A student gets his temperature measured when returning to school in Seoul on May 27, 2020.

  • South Korea is shutting parks, museums, and art galleries around Seoul for two weeks from Friday and is urging people to socially distance after recording a new spike in coronavirus cases.
  • The country started easing its restrictions on May 6, and businesses and schools have been cautiously reopening.
  • But it recorded 79 new cases on Thursday, its highest since it saw 81 new cases on April 5.
  • The health minister warned more steps would need to be taken if the new outbreak isn't brought under control, saying: "We will have to return to social distancing if we fail."
  • South Korea, which relied on mass testing and tracing, has been hailed as a model for controlling the virus as it has reported only 269 deaths even though it was one of the first-hit countries.
  • What happens as it eases restrictions offer lessons to other countries as they reopen.
  • Visit Business Insider's homepage for more stories.

South Korea is closing all its parks, museums, and art galleries across Seoul, and warned it may have to reimpose more sweeping restrictions after seeing its largest single-day jump in coronavirus cases in over 50 days.

The country, which has been gradually reopening since May 6, recorded 79 new coronavirus cases on Thursday. That is its highest daily new cases since it reported 81 new infections on April 5.

Park Neung-hoo, South Korea's health minister, said the closures would start on Friday and run for two weeks.

He also warned that more steps would need to be taken if the country records more than 50 new cases a day for seven days in a row, Agence France-Presse (AFP) reported.

"The next two weeks are crucial to prevent the spread of the infection in the metropolitan area," he said.

"We will have to return to social distancing if we fail."

Park said that companies should try to introduce flexible working again to try and stop the spread, and that people have been urged to socially distance and avoid crowded places or stores.

Most of the new cases reported on Thursday had spread locally, rather than from someone who entered the country from abroad, and most were recorded in the Seoul area.

Many of the cases also stem from a logistics warehouse west of the capital city, and the country's deputy health minister said more cases are expected to come from the workers and visitors, who are in self-isolation, AFP reported.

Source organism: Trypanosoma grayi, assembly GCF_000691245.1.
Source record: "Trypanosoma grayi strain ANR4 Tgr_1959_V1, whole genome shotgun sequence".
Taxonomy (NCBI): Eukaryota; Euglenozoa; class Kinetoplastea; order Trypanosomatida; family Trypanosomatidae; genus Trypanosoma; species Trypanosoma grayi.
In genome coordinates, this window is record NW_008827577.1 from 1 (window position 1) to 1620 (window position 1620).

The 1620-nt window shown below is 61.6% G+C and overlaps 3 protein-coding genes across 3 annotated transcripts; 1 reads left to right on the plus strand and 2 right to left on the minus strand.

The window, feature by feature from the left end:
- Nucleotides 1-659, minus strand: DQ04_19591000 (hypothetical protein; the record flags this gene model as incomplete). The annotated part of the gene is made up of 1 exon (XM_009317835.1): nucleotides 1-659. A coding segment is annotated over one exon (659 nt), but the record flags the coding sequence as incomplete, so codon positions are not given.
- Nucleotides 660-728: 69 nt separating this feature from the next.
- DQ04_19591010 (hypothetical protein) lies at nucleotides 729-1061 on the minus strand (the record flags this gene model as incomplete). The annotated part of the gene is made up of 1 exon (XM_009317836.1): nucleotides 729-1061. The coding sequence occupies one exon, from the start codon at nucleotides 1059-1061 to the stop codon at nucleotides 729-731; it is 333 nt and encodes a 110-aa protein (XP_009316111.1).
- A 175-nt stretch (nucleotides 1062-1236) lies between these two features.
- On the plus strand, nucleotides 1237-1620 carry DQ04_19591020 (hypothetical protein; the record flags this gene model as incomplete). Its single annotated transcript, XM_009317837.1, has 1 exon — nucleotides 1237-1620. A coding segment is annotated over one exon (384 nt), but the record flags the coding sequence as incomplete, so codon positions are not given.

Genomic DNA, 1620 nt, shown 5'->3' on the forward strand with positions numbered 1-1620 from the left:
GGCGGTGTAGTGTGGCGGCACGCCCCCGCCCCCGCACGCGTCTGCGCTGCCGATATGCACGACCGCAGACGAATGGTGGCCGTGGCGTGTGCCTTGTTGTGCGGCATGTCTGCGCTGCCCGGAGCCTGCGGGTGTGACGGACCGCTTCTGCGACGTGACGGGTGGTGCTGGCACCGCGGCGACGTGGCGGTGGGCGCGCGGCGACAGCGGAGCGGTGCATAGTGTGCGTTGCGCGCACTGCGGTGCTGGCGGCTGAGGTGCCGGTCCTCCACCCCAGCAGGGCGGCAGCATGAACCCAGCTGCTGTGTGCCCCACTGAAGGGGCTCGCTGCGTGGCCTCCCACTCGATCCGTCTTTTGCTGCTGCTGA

The Korean Centers for Disease Control said Thursday: "In light of the recent rise in local transmissions related to places of business, religious facilities, bars, restaurants and others, KCDC urged people to refrain from social gathering or visiting any enclosed/confined/crowded spaces that are frequented by many people."

It also urged people who need to go to busy areas to stay two meters apart, wear a face mask, and take steps like washing their hands.

Park also said: "We have decided to strengthen all quarantine measures in the metropolitan area for two weeks from tomorrow to June 14."

Any failure to stop the spread in South Korea has lessons for the rest of the world who are easing or looking to ease restrictions without causing a spike in infections.

The country's response to the coronavirus has been hailed internationally as an example of best practice. Instead of a full-scale lockdown it relied on mass testing, tracking technology, and tracing those who had come into contact with people who tested positive.

The country was one of the first outside of China to record a case, in mid-February. Now, months later, it has only recorded 269 deaths and just over 11,300 cases.

It even said it managed to avoid recording any new cases when 29 million people who voted in a parliamentary election in April. Voters were made to wear masks and gloves.

Employees in a Seoul factory cafeteria sit behind protective screens as they eat to avoid the spread of the coronavirus in April 2020.

While the country has largely relied on urging people to socially distance, it also introduced measures like closing schools and urging companies to give employees flexible time off.

Bars and nightclubs in Seoul were ordered to close earlier in May when new cases were connected to them.

But people's increased movements as restrictions are lifted have made it harder to track how the virus is spreading, warned Jeong Eun-kyeong, the director of the KCDC, The Guardian reported.

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